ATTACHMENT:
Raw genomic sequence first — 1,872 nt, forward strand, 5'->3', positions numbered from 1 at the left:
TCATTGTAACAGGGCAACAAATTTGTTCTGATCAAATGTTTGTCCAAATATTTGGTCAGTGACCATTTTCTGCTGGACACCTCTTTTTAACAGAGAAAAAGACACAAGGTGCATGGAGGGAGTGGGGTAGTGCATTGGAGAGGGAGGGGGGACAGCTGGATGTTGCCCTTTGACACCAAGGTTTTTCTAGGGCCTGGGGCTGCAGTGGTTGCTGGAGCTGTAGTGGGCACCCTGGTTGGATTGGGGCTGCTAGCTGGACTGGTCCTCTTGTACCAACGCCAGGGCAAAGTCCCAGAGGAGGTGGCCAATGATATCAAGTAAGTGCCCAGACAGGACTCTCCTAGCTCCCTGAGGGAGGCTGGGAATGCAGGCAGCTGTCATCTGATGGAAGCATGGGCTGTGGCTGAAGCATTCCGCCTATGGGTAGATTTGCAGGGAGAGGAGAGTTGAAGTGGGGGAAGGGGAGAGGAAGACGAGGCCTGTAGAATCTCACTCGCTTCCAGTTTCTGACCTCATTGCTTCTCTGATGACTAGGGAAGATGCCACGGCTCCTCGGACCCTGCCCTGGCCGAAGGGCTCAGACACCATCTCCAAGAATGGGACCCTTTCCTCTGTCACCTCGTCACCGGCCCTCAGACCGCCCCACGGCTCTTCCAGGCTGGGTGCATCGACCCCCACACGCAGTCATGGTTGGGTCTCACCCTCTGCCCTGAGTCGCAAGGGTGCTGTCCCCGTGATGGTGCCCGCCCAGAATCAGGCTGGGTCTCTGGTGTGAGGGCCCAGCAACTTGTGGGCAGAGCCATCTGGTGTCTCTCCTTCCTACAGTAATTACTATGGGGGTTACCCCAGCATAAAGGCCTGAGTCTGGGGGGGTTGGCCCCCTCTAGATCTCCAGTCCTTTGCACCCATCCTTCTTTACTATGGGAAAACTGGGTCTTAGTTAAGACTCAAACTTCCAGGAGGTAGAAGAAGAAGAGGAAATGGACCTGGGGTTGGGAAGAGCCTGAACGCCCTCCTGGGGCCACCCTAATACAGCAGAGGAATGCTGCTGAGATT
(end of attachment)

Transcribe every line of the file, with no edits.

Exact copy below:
Raw genomic sequence first — 1,872 nt, forward strand, 5'->3', positions numbered from 1 at the left:
TCATTGTAACAGGGCAACAAATTTGTTCTGATCAAATGTTTGTCCAAATATTTGGTCAGTGACCATTTTCTGCTGGACACCTCTTTTTAACAGAGAAAAAGACACAAGGTGCATGGAGGGAGTGGGGTAGTGCATTGGAGAGGGAGGGGGGACAGCTGGATGTTGCCCTTTGACACCAAGGTTTTTCTAGGGCCTGGGGCTGCAGTGGTTGCTGGAGCTGTAGTGGGCACCCTGGTTGGATTGGGGCTGCTAGCTGGACTGGTCCTCTTGTACCAACGCCAGGGCAAAGTCCCAGAGGAGGTGGCCAATGATATCAAGTAAGTGCCCAGACAGGACTCTCCTAGCTCCCTGAGGGAGGCTGGGAATGCAGGCAGCTGTCATCTGATGGAAGCATGGGCTGTGGCTGAAGCATTCCGCCTATGGGTAGATTTGCAGGGAGAGGAGAGTTGAAGTGGGGGAAGGGGAGAGGAAGACGAGGCCTGTAGAATCTCACTCGCTTCCAGTTTCTGACCTCATTGCTTCTCTGATGACTAGGGAAGATGCCACGGCTCCTCGGACCCTGCCCTGGCCGAAGGGCTCAGACACCATCTCCAAGAATGGGACCCTTTCCTCTGTCACCTCGTCACCGGCCCTCAGACCGCCCCACGGCTCTTCCAGGCTGGGTGCATCGACCCCCACACGCAGTCATGGTTGGGTCTCACCCTCTGCCCTGAGTCGCAAGGGTGCTGTCCCCGTGATGGTGCCCGCCCAGAATCAGGCTGGGTCTCTGGTGTGAGGGCCCAGCAACTTGTGGGCAGAGCCATCTGGTGTCTCTCCTTCCTACAGTAATTACTATGGGGGTTACCCCAGCATAAAGGCCTGAGTCTGGGGGGGTTGGCCCCCTCTAGATCTCCAGTCCTTTGCACCCATCCTTCTTTACTATGGGAAAACTGGGTCTTAGTTAAGACTCAAACTTCCAGGAGGTAGAAGAAGAAGAGGAAATGGACCTGGGGTTGGGAAGAGCCTGAACGCCCTCCTGGGGCCACCCTAATACAGCAGAGGAATGCTGCTGAGATT